When I first began to play MMORPGs I never really thought of the economy was as powerful as these articles show it to be. Saw the gold inside the game – to be just that – a virtual form of currency, having no use in the real world. Like many others back then, I spent a majority of my childhood playing RuneScape. I clicked on the trees and cut them down, I made potions, I fought dragons, and I made a lot of virtual currency doing so. RuneScape, and other games like it, were just a form of entertainment to me, until I decided to look deeper. I found some avatars that were just constantly cutting wood or doing the same repetitive task and not really interacting with anyone else. These avatars turned out to be just like those workers in China making money off of virtual gold. For them, cutting down trees became a sort of job – a way for them to make a meager living in the real world. And I thought that I was addicted to the game? There are people out there that were far more addicted to the game than I was, and they were willing to spend the real money to level up and gain experience with little effort.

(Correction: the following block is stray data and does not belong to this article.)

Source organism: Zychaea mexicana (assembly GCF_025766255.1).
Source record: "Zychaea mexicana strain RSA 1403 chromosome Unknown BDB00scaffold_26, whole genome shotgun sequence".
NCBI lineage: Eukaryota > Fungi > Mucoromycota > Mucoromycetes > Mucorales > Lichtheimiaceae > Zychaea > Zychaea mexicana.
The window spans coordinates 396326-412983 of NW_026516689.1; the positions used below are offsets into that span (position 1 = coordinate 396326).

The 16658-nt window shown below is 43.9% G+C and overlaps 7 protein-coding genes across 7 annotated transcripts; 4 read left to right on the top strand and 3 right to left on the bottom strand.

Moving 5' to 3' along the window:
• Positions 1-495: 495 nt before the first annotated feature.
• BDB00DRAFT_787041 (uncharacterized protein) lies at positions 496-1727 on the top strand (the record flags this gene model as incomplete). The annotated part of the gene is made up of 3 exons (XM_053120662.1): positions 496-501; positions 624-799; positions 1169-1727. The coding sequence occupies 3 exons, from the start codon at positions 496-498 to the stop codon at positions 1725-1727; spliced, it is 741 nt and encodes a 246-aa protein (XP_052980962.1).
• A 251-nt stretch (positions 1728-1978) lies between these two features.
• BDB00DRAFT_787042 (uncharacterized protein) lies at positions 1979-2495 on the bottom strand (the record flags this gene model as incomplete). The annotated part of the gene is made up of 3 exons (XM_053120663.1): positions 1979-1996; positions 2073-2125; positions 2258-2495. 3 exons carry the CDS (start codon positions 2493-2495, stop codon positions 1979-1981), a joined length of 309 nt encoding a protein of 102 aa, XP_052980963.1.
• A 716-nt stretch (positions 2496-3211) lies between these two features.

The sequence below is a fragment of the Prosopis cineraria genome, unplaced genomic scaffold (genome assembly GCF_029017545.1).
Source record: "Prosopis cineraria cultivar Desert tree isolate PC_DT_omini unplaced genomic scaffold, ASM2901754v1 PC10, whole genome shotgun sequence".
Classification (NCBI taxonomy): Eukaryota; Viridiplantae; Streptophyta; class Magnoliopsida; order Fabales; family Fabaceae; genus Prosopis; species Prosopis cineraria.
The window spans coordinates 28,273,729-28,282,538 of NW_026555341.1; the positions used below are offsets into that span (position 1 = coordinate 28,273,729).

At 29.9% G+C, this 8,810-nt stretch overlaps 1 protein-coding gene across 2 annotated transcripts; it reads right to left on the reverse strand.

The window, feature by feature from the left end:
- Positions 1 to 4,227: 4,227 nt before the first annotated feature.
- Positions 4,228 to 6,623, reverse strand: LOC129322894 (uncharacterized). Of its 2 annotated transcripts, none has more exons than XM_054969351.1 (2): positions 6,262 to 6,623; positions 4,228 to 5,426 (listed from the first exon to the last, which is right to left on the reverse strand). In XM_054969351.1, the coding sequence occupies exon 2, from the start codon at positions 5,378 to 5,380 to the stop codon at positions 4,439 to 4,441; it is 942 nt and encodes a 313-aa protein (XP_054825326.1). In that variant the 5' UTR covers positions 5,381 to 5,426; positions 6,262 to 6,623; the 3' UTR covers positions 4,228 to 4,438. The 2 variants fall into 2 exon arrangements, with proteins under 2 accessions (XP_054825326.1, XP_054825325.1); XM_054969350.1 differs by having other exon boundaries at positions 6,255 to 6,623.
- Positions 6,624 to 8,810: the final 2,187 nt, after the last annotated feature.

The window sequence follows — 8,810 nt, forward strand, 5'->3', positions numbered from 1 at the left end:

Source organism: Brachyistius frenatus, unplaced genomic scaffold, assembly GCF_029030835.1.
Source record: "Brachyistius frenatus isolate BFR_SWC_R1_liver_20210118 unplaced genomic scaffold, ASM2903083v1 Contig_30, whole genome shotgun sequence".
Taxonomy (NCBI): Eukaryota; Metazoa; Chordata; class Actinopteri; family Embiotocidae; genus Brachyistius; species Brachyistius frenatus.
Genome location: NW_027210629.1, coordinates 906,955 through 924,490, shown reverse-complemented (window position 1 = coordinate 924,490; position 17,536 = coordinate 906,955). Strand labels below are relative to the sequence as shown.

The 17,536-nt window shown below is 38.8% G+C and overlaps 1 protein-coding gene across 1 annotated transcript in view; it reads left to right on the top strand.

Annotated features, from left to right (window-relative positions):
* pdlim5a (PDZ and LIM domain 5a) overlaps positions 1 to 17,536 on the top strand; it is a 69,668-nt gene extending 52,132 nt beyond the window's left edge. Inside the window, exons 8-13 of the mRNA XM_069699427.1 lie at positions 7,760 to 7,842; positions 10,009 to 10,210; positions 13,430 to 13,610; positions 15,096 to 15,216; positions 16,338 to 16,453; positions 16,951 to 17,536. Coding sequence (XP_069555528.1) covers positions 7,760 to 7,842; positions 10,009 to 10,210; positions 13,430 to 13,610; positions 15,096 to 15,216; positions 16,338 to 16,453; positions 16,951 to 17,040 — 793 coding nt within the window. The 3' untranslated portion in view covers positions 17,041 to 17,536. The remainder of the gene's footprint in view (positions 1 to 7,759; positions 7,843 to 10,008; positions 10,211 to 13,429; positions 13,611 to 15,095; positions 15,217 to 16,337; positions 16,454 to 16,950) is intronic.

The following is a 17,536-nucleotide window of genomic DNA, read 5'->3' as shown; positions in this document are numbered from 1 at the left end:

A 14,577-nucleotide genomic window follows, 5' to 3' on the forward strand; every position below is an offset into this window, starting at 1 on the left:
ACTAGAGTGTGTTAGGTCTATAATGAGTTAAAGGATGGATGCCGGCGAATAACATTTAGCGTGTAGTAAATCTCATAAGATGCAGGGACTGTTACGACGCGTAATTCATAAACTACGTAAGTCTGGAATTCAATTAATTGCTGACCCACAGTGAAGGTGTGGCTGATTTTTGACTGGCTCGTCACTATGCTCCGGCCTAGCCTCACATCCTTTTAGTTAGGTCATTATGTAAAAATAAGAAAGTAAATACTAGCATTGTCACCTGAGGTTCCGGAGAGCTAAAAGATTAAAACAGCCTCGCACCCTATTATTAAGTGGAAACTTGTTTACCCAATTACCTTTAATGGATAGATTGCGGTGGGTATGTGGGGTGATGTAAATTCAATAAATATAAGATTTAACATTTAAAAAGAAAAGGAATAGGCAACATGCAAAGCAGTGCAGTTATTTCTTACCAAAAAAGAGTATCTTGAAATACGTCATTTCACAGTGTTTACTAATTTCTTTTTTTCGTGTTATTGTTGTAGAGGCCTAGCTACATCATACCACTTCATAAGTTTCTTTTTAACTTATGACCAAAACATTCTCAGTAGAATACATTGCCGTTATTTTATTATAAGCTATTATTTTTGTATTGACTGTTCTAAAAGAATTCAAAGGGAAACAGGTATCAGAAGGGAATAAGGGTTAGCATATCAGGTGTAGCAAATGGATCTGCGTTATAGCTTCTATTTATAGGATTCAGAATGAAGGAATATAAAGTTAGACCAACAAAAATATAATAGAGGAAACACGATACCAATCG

(image from http://www.thecandyrace.com/)
It was about a year ago when I saw a brand new virtual economy come into existence. This was an economy fueled by an addiction to candy. Candy Crush soared in popularity and became a game that I think everyone has played at least once. For some reason, people were paying real money in order to skip levels, unlock cheats, and gain experience. It became a competition for who could get the highest score at reach the highest level of the game. What really amazed me was the fact that this real money was not helping them in their real life at all; it was all going to the pockets of the big multibillion-dollar media corporations. In my mind, Candy Crush formed an economy where one person gained everything and everyone else received nothing in return for their efforts. That is why I never played Candy Crush in the first place, I did not want to lose my money for no good reason.
(image from http://memecrunch.com/)
There are a lot of games copying Candy Crush’s economic structure, such as Solitaire Blitz and Papa Pear Saga. These games think that there are a lot of people out there who will fall for their tricks. I hope that, as gamers, we will be able to see that an economy, that only supports the rich and powerful, is not one we want to continue to let grow and foster. Sadly, though, that type of economy is one we have in the United States right now. Perhaps our games are starting to mirror the reality of the world that we live in, and we cannot stop that from happening? I hope not.